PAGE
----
Consultants working for Donald Trump's presidential campaign exploited the personal Facebook data of millions.
That's the key message in March 17 stories by The New York Times and the UK's Guardian and Observer newspapers, as well as in statements from Facebook. The stories and statements indicate the social networking giant was duped by researchers, who reportedly gained access to the data of more than 50 million Facebook users, which was then misused for political ads during the 2016 US presidential election.
Until now, most of what you've heard about Facebook and the 2016 election has been focused on meddling by Russian operatives. Those efforts are being investigated by the FBI and the US Senate.
Facebook says it told Cambridge Analytica to delete the data, but also that reports suggest the info wasn't destroyed. Cambridge Analytica says it complies with the social network's rules, only receives data "obtained legally and fairly," and did wipe out the data Facebook is worried about.
After five long days, Zuckerberg broke his silence Wednesday with a nearly 1,000-word post on his Facebook page. The post was his first since March 2, when he shared a photo of his family celebrating the Jewish holiday of Purim.
Zuckerberg acknowledged that Facebook had made mistakes with users' information. "We have a responsibility to protect your data," he wrote. "And if we can't then we don't deserve to serve you."
He also pledged an investigation into apps that had access to "large amounts of information" before the company made changes to how much information third-party apps could access in 2018. Facebook will conduct a full audit of apps that exhibit suspicious behavior and bar developers who don't agree to audits.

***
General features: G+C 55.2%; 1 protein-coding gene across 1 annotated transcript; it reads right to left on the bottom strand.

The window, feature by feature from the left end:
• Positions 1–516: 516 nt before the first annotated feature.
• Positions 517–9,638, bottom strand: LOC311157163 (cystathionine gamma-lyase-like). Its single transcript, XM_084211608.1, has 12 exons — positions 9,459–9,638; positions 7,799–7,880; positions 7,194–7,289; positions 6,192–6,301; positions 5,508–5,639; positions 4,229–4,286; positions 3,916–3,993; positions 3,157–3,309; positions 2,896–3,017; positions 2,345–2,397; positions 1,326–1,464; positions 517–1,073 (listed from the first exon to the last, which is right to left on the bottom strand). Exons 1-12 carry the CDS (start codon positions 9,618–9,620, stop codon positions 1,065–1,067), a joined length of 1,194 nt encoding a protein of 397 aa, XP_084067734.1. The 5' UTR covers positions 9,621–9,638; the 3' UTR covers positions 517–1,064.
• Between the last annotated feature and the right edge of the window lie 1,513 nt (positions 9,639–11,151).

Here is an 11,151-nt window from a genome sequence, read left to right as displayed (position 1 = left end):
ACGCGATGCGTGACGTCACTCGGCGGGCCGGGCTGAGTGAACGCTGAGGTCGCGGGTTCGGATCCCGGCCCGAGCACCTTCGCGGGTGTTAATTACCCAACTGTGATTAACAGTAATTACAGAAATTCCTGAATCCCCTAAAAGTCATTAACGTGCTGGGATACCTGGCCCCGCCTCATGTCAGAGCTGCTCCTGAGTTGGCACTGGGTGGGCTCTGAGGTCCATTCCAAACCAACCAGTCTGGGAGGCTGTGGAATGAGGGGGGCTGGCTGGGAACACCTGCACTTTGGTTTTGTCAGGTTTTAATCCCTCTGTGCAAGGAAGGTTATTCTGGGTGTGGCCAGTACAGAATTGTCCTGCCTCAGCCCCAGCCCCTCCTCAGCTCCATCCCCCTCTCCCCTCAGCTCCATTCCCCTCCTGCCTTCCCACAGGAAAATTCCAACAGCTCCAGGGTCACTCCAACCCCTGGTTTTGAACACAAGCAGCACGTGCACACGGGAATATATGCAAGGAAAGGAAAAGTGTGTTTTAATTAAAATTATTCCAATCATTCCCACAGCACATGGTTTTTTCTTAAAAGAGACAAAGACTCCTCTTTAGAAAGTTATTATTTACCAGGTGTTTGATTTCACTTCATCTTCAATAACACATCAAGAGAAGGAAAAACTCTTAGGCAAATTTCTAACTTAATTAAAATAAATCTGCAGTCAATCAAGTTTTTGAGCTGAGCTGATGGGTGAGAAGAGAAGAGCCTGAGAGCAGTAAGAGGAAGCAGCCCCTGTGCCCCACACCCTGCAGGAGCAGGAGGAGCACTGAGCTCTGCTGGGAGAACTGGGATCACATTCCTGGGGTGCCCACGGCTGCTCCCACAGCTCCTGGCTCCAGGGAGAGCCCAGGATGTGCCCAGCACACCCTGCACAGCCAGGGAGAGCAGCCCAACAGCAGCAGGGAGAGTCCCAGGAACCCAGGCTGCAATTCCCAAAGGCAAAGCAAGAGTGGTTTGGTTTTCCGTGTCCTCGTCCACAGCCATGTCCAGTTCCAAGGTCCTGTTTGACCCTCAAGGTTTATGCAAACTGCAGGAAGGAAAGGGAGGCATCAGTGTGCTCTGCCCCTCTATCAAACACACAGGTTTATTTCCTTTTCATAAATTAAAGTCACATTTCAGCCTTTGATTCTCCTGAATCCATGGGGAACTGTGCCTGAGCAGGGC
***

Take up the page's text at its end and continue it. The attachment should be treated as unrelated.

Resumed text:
1.Facebook will investigate all large-scale applications that are allowed to obtain data, not only to obtain the user's own data, but also to include the data of the user's friends.
2.If someone has not used the app within 3 months, you can remove the developer's access to the data and reduce the type of information the app gets when the user logs in.
3.Efforts to ensure that people know who has access to their data, show everyone the tools at the top of news feeds next month, and allow users to easily revoke permissions.
This data life isn’t limited to Facebook. Google, famously, is in the same basic business, although the company is a bit more transparent about it. And Amazon is building a modern surveillance panopticon, replete with an always-on microphone for your kitchen and a jaunty camera for your bedroom, purely to sell you more stuff.
People may regularly be accepting terms and conditions that require them to give up their data, but that doesn’t mean they read them. Legal documents are not written to be read by humans, and certainly not to be read back-to-back in a harrowing marathon of End-User Licence Agreements. The modern notion of consent upon which the entire data edifice is built has the shakiest of foundations.
It would be a huge step, and one that is unlikely to come without a radical change in how the public views mass data collection.